On TV, he has served as a judge on Food Network’s “Beat Bobby Flay,” a challenger to Chef Geoffrey Zakarian on “Iron Chef,” and as a culinary expert on Spike TV’s “Bar Rescue.”
The new menu at Timpano Las Olas was created by Ferraro, with help from Stuart Whitfield, Tavistock’s corporate pastry chef, and Omar Lorenzana, Timpano Las Olas executive chef. Lorenzana most recently served as executive chef at NoMo Kitchen in the boutique NoMo SoHo Hotel in lower Manhattan.
After more than two decades in the restaurant business in New York, Ferraro says he noticed a shift in dining habits, which accelerated during the pandemic, as restaurant operators gravitated to South Florida.
“There’s been a major shakeup in the past four years, even before COVID, where elevated food now permeates cities big or small in all areas of America,” he says. “There’s already great food in Fort Lauderdale and surrounding areas, but to be one of the first to say, ‘Let’s raise the bar one more notch,’ it’s exciting.”
First things first: The roasted mussels are back. They are literally the only thing left from the old menu.
“The whole time I was doing this project, all I heard was, ‘What about the mussels?’ ” Ferraro says. “And I understand. They’re simple, a delicious snack, and it was their No. 1 seller. So it’s there. A nod to the past.”
Elsewhere, the menu goes into a completely new direction — Ferraro calls it “approachable Italian, but sophisticated” — that leans into his Italian-American upbringing, from his family red sauce recipe to his dad’s namesake Georgio’s Meatballs antipasti. The Italian-flour pasta will be handmade at the restaurant, and Timpano Las Olas will have an in-house baking and pastry program.
“The look of the dishes is very refined, crisp and clean. The plateware that we have is gorgeous,” Ferraro says.
Signature entrees include an 8-ounce Westholme Wagyu Hanger Steak from Queensland, Australia ($65), Tuna Saltimbocca ($38), and Veal Chop Parmesan ($58).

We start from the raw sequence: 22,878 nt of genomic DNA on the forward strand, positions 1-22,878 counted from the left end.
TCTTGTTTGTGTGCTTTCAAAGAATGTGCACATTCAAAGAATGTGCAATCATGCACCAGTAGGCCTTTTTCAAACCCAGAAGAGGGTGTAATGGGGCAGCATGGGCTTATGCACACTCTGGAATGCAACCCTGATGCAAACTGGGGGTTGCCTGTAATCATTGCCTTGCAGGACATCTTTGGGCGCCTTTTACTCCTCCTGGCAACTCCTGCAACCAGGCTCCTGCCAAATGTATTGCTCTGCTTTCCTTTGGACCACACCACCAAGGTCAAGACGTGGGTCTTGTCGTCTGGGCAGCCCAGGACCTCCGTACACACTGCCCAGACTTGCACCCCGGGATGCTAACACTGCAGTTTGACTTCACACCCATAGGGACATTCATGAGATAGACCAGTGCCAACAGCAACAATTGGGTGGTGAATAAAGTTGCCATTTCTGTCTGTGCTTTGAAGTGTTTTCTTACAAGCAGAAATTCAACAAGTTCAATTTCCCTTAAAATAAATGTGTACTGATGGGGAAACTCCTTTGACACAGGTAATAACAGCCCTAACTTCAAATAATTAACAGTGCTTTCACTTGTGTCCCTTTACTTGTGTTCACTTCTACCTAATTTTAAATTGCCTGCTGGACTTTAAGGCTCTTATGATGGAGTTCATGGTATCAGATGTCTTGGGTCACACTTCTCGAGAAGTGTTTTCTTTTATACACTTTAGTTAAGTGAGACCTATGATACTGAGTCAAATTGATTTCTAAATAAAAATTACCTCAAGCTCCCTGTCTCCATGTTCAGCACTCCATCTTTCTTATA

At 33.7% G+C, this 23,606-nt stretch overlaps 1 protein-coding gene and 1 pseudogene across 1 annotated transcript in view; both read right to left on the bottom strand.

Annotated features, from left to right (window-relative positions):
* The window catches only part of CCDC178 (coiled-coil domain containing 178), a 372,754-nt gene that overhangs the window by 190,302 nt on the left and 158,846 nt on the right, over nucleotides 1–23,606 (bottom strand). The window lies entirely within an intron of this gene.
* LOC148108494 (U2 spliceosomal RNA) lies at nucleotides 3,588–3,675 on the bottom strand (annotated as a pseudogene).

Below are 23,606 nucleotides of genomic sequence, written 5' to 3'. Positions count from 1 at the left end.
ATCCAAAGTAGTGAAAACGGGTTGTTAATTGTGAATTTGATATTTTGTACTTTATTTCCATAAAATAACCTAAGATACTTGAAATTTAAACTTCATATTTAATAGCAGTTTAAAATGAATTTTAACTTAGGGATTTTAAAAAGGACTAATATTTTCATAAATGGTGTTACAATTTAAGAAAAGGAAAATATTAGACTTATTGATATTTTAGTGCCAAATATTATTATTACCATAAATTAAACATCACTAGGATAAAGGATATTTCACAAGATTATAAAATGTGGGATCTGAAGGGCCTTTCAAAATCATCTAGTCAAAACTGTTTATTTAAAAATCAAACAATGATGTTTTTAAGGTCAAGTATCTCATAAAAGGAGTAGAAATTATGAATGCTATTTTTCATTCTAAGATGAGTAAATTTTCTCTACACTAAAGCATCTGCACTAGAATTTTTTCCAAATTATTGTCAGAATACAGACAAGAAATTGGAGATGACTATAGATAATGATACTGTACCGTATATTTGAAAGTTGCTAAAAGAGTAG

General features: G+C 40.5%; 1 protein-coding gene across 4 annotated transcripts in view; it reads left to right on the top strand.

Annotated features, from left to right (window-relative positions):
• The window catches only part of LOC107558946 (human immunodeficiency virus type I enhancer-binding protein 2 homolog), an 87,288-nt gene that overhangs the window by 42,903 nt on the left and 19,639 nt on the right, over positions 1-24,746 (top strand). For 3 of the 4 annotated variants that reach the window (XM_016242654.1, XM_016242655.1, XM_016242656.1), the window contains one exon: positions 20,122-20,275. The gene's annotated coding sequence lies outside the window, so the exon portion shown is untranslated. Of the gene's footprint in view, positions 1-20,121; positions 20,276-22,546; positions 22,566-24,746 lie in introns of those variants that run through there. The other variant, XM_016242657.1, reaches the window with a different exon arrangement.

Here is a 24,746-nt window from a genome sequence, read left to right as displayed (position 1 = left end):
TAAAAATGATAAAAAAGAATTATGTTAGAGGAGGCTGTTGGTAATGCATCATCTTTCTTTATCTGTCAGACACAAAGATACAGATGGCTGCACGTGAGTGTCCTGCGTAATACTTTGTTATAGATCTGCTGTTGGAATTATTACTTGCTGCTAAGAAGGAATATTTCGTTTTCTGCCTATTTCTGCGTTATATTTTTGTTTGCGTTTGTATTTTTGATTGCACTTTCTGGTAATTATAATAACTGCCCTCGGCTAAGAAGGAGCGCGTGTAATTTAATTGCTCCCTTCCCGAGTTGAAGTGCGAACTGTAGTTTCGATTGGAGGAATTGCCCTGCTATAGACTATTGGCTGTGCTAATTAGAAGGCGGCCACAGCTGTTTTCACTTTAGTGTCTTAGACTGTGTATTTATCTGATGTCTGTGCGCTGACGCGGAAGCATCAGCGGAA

A two-person meal that Ferraro says has been very popular in Tampa is the Parm-to-Table Experience called Uni Alfredo, with housemade fettucine, pecorino Romano and uni (sea urchin roe) for $65. A popular side is Timpano’s branded Kaviari Siberian Caviar ($45 for 14 grams).
Also prepared for two: a 32-ounce tomahawk steak with fennel pollen, charred lemon, roasted garlic and rosemary ($155); and a 48-ounce porterhouse cut ($175).
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Along with the mussels (on the menu called Old School Roasted Mussels; $17), the appetizers include his father’s Georgio’s Meatballs with ricotta and red sauce ($15), and semolina-dusted fried calamari ($18). The pasta menu includes housemade cavatelli with rapini, Italian sausage, chiles and pecorino ($25); and bucatini al pesto, prepared tableside from a giant Parmesan wheel ($25).
The plan is for Timpano Las Olas to debut with a dinner menu at first, with lunch and bench options to follow in subsequent weeks.
The wine and beverage program was developed by General Manager Mark Molina, a certified sommelier who comes to the job after stints as general manager at upscale steakhouses in suburban Boston (Coach Grill) and downtown Chicago (ZED451), and Drew Romanos, the front of house manager, formerly of Abe & Louie’s Boston.
Cocktail highlights include the Pecan & Pancetta Smoked Old Fashioned, smoked tableside with Basil Hayden bourbon, Angostura bitters and pecan-pancetta bacon, as well as Timpano’s signature espresso martini and frozen blood-orange Negroni.
The wine list, both by the glass and bottle, is thoughtful and expansive. There are hundreds of bottles from across the globe, among them a smart selection of Spanish reds, including representation from Scala Dei ($84) and Alvaro Palacios ($120) in the Priorat region.
Timpano Las Olas is at 450 E. Las Olas Blvd., Fort Lauderdale. Visit TimpanoLasOlas.com.